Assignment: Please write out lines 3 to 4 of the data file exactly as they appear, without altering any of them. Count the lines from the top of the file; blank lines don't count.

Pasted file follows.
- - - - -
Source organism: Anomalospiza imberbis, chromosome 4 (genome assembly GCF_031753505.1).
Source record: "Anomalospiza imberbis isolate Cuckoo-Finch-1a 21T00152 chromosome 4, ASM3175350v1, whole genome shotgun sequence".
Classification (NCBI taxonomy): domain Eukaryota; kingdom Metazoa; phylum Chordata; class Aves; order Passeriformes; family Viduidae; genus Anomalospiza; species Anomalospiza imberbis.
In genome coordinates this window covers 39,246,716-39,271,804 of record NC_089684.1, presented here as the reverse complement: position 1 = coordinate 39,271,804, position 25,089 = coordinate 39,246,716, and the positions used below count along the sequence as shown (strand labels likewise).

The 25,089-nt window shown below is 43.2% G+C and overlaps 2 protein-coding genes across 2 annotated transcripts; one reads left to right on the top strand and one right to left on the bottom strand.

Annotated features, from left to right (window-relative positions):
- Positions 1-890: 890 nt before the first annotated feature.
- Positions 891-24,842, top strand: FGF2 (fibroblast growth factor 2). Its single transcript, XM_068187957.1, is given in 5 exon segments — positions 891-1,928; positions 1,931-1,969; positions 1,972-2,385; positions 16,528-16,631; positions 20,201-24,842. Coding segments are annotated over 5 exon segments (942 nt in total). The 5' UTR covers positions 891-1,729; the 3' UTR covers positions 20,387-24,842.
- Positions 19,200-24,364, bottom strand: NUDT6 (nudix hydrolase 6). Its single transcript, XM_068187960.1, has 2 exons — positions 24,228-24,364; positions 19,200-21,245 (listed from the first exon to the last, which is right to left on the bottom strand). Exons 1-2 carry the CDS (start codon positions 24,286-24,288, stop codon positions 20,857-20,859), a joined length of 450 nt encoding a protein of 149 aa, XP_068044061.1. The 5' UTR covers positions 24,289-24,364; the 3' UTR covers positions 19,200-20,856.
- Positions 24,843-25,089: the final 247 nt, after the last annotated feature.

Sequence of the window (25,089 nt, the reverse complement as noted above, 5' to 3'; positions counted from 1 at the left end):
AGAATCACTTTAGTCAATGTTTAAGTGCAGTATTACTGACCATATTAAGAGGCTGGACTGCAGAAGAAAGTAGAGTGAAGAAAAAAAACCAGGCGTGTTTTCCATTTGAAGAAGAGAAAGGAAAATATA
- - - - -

Classification (NCBI taxonomy): domain Eukaryota; kingdom Metazoa; phylum Chordata; class Aves; order Passeriformes; family Viduidae; genus Anomalospiza; species Anomalospiza imberbis.
In genome coordinates this window covers 39,246,716-39,271,804 of record NC_089684.1, presented here as the reverse complement: position 1 = coordinate 39,271,804, position 25,089 = coordinate 39,246,716, and the positions used below count along the sequence as shown (strand labels likewise).